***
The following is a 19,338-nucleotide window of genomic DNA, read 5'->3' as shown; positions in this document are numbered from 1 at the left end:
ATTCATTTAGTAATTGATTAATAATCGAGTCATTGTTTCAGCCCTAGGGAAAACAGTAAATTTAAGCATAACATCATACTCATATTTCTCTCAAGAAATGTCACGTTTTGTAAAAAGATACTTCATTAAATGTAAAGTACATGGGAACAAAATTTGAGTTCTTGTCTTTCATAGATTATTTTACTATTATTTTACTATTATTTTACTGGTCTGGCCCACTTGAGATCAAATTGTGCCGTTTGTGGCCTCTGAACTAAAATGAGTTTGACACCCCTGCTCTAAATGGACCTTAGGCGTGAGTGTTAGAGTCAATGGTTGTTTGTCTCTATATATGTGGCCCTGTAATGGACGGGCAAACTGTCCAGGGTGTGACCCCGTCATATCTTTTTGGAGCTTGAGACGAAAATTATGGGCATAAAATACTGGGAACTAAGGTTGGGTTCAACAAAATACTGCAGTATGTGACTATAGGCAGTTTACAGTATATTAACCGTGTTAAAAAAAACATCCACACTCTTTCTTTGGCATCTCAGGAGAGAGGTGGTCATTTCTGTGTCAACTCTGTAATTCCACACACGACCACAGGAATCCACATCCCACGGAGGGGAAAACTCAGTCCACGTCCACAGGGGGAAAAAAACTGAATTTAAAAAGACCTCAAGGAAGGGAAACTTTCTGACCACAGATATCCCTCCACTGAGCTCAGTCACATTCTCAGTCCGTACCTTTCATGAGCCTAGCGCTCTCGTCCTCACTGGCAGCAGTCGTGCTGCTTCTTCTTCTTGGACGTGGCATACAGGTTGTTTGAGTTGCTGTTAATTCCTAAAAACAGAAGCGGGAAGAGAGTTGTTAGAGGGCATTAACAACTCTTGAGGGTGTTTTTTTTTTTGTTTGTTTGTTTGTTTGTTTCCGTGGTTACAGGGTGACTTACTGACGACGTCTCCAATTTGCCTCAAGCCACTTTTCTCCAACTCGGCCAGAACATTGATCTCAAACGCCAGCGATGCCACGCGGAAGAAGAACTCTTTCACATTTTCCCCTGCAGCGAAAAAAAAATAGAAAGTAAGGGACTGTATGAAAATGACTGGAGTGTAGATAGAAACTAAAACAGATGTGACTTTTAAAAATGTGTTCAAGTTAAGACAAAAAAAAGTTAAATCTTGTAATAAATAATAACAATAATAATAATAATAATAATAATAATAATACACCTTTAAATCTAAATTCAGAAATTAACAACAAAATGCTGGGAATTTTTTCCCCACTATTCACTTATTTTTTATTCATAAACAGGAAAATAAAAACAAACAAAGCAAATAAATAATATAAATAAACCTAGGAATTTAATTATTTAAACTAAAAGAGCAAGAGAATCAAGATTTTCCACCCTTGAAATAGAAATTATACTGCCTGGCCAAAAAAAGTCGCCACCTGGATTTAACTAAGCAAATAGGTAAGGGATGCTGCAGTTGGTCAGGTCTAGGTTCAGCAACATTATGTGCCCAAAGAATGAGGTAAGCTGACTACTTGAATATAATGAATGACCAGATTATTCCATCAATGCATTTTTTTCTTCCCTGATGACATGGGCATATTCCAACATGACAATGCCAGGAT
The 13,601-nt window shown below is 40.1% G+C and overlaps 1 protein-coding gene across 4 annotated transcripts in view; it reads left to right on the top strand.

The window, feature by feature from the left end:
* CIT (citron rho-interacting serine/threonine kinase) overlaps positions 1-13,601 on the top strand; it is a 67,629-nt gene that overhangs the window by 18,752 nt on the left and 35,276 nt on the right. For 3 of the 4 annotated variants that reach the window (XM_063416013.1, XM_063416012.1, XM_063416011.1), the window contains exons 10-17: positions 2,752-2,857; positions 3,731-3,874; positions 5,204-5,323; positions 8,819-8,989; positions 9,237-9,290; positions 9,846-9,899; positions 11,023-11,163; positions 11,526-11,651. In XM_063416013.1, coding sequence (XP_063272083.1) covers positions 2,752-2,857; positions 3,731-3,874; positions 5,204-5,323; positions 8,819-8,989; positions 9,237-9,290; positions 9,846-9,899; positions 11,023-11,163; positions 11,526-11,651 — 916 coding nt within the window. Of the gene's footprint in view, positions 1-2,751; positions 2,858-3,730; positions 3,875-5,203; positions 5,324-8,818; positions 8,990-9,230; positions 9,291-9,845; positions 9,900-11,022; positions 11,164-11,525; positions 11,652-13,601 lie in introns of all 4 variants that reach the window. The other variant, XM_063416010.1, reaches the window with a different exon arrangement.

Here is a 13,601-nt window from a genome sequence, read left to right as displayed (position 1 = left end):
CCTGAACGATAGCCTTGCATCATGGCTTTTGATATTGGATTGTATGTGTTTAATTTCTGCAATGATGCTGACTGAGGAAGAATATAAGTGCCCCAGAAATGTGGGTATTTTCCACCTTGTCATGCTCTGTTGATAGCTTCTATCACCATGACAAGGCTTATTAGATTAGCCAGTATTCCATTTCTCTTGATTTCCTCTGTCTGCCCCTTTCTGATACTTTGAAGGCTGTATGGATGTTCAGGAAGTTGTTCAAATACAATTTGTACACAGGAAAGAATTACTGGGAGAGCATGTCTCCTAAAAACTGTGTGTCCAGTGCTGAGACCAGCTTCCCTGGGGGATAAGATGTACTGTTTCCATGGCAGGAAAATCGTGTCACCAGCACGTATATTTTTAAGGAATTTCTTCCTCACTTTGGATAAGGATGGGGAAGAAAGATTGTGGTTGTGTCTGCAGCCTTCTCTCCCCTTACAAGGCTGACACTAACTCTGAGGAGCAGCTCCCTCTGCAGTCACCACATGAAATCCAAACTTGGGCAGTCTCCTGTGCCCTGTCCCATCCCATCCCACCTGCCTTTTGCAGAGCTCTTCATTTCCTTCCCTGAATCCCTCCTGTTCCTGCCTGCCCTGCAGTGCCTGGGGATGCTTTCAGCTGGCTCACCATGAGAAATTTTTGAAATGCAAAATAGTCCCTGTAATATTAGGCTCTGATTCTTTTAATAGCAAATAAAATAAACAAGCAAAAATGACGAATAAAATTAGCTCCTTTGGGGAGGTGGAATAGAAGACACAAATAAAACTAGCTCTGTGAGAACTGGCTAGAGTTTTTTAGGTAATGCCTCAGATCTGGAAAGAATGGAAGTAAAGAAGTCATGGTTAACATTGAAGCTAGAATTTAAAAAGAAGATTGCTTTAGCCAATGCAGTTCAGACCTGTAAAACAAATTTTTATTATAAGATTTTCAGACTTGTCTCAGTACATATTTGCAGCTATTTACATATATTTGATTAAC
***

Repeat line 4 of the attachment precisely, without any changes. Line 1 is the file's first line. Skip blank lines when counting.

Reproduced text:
The window, feature by feature from the left end: